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Trillanes links Duterte, son to Chinese Triads

Sen. Antonio Trillanes untypically kept his cool in yesterday’s Senate hearing on the 605-kilo shabu smuggling at the Manila ports. Thus was he able to insert revelations for arch-enemy President Rodrigo Duterte and public official-offspring to explain. Among those were recent photos of the President in the company of purported Chinese narco-traffickers. Too, lists of supposed hundred-million-peso bank deposits of his daughter, Davao City mayor Sara Duterte, conjugally with spouse Atty. Mans Carpio; and of vice mayor-son Pulong Duterte – as of Nov. 2015. Trillanes also showed on PowerPoint supposed emblems of narco-trading Chinese Triads, while alleging that Pulong has a similar colored tattoo on his back to indicate his underworld faction. It was Pulong’s lawyer, not the usual Trillanes, who was reduced to hysterics in the ensuing press conference.

Carpio and Pulong refused to sign waivers that Trillanes prepared to publicize the bank accounts. They may have valid reasons for that, like legal or business complications, or simply want to rankle their accuser Trillanes. But the thinking public has reason to be suspicious about huge unexplained bank deposits incongruous with meager salaries of public officials.

In replying to Trillanes’ questioning with silence, as Duterte advised them to, Carpio and Pulong elicited more doubts. The public doesn’t care much for legalistic rights to privacy and against self-incrimination. Common Filipinos judge in terms of daily life experiences, including confronting spouses and children, neighbors and co-workers. For them, silence often means guilt.

The lawyer’s snide remark that Trillanes is gay for wanting Pulong to bare his tattooed back didn’t help either. If at all, it only turned off the gay community. Besides, as the Tagalogs say, “Ang mapikon ay talo (He who gets piqued loses).”

Trillanes scored yesterday in his fight with Duterte. He might have learned the lesson too that by playing gentleman, hard as it may be for him, he can accomplish more.

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At long last the government is modernizing domestic shipping. The Maritime Industry Authority has come up with rules on importing and manufacture of passenger vessels. In compliance with a 42-year-old presidential decree, tax incentives are to be given to purchasers, lessees, and charterers of new ships. More so to local shipbuilders and repairers. Henceforth only vessels 20 years or younger and 500 tons in size may be brought into the country, fully manned by Filipinos. Inspections and certifications shall be strict, with violations subject to penalties.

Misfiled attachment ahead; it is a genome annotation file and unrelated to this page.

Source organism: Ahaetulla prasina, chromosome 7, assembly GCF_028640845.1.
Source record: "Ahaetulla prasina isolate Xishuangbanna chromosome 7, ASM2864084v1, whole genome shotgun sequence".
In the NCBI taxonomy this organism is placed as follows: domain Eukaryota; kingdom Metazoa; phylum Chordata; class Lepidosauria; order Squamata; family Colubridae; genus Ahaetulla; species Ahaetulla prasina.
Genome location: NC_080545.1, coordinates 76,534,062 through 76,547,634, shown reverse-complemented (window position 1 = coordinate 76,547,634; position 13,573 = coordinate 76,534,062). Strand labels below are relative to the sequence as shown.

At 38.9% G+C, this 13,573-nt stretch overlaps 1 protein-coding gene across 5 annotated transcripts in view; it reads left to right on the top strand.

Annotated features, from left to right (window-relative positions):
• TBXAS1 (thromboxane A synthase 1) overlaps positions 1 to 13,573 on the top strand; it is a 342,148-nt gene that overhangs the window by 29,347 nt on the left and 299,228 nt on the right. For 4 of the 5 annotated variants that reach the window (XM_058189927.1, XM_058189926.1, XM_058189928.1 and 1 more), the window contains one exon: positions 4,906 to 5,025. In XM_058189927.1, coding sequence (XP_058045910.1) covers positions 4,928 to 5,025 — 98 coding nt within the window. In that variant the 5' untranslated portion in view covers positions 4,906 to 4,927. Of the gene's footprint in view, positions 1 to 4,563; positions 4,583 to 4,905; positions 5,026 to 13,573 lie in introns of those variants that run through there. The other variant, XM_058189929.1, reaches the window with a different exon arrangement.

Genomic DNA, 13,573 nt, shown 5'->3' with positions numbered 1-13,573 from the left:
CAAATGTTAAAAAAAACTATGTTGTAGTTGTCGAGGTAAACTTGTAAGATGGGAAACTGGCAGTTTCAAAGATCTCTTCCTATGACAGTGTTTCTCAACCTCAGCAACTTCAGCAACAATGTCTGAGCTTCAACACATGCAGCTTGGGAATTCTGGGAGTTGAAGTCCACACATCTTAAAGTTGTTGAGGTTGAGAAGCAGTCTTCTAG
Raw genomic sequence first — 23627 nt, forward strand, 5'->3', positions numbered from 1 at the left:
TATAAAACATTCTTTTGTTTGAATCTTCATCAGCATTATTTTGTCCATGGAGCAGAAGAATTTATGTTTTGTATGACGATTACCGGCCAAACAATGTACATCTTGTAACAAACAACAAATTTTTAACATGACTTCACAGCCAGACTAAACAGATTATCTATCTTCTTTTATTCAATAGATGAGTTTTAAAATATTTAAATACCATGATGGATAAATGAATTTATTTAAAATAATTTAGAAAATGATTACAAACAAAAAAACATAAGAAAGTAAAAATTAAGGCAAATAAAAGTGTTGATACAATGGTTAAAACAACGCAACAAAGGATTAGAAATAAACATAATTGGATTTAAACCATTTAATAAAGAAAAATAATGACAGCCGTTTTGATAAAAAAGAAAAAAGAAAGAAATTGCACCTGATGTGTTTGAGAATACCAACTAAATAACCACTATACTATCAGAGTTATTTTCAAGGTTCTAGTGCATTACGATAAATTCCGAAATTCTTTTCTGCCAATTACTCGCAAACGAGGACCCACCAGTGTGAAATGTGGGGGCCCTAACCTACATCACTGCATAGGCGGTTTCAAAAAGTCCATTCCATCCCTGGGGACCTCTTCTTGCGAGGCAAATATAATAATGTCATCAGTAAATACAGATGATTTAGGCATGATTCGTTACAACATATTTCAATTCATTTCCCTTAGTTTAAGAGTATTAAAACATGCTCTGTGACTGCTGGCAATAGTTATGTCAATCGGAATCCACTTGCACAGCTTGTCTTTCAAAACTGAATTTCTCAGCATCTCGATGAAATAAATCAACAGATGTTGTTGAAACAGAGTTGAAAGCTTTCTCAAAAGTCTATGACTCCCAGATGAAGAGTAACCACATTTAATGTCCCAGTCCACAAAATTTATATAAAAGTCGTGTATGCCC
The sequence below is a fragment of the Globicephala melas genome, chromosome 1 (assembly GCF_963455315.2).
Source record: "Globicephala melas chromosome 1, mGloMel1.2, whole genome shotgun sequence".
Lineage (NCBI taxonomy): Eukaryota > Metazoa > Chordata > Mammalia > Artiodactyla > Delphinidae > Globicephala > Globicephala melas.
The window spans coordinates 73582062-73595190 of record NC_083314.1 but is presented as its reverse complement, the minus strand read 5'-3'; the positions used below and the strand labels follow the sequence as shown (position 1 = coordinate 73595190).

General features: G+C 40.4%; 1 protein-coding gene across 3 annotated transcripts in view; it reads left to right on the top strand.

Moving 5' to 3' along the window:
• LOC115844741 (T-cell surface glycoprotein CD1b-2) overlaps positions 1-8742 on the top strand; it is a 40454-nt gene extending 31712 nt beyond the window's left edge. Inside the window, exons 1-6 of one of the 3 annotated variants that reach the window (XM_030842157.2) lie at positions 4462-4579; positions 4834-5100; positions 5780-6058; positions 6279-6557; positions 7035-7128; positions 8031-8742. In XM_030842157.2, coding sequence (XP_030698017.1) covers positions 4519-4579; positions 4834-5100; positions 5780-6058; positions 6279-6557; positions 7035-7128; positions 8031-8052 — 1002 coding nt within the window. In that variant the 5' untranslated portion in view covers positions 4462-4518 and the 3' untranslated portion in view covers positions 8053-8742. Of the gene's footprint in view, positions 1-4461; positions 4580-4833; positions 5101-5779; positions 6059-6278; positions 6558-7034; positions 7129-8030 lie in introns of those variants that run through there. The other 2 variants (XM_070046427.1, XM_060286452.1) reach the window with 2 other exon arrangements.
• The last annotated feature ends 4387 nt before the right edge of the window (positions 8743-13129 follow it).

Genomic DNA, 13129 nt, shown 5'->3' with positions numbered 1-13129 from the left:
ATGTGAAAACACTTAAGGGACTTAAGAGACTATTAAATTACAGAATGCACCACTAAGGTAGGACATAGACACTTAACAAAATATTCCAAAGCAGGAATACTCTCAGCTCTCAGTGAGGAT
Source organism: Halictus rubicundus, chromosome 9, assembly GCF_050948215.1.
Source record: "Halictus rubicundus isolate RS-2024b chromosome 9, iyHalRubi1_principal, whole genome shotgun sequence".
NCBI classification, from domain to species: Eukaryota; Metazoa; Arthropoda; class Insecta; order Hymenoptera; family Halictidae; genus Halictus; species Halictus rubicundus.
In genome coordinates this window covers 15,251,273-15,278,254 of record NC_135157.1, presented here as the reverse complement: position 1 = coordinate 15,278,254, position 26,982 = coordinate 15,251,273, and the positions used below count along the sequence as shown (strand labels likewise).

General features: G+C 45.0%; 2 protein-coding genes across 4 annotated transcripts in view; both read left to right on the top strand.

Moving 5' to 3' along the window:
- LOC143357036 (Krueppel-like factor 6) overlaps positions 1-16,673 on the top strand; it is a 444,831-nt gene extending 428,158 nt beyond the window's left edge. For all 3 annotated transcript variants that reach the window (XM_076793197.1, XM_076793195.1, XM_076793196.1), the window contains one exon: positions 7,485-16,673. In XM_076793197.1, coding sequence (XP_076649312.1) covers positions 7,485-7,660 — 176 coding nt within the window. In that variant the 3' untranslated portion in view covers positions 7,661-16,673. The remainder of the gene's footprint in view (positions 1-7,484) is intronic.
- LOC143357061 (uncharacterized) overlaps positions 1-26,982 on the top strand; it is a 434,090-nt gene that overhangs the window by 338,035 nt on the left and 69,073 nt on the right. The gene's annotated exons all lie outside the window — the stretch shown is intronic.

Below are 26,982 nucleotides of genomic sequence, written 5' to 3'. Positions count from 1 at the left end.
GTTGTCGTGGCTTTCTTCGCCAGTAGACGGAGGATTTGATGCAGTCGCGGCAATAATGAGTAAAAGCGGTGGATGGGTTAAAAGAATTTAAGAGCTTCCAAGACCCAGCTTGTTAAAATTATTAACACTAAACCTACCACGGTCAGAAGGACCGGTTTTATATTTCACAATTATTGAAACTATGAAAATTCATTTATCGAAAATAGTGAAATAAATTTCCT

Limiting passenger operations to new craft is for safety. There should now be lesser sea disasters of rundown, un-seaworthy ferries. Congratulations to MARINA administrator Marcial Amaro and his board directors.

Other reforms should follow. Urgently needed is to lessen the nearly one dozen ship classification societies to only one or two. Having too many classifications is insensible. The classification societies are not even qualified to survey and rate the vessels. Most ships that pass their certifications are not even insured against accidents, passenger injuries, crew illness, cargo loss, wreck removal, pollution, or damage to docks. That’s why it takes decades, if at all, for victims of sea disasters to be indemnified, oil spills to be cleaned up, wrecks to be salvaged, and wharves to be repaired.

Modern re-fleeting and rational classification will weed out fly-by-night operators. Only responsible liners will be serving sea commuters.

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First it was Energy Regulatory Commission chairman Jose Vicente Salazar who was on Malacañang’s shit list. He was suspended for insubordination and repeated breaches of internal procedures. Then, the Palace accused ERC commissioners Alfredo Non, Gloria Victoria Yap-Taruc, Josefina Patricia Magpale-Asirit, and Geronimo Sta. Ana, and director Debora Anastacia Layugan – all detractors of Salazar – of accepting expensive gifts and traveling lavishly. They have been charged with bribery, serious dishonesty, gross neglect of duty, and grave misconduct. Congress, as punishment, is reducing the ERC’s 2018 operating budget to only P1, in effect abolishing it.

Left hanging, in the meantime, are proposals to rework the ERC’s setting of electricity rates. Electricity prices are based largely on the investors’ return on equity, or profitability to recover capital expenses. The new way of computing rates in America and Europe is taking the consumers’ interest. Prices are fixed a wee bit higher, say, by two percent, but over a long term of, say, 25 years. Consumers are spared from price increases due to currency fluctuations or fuel price spikes. That way, power plants are forced to become more and more efficient in order to maximize savings and returns.

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Catch Sapol radio show, Saturdays, 8-10 a.m., DWIZ (882-AM).

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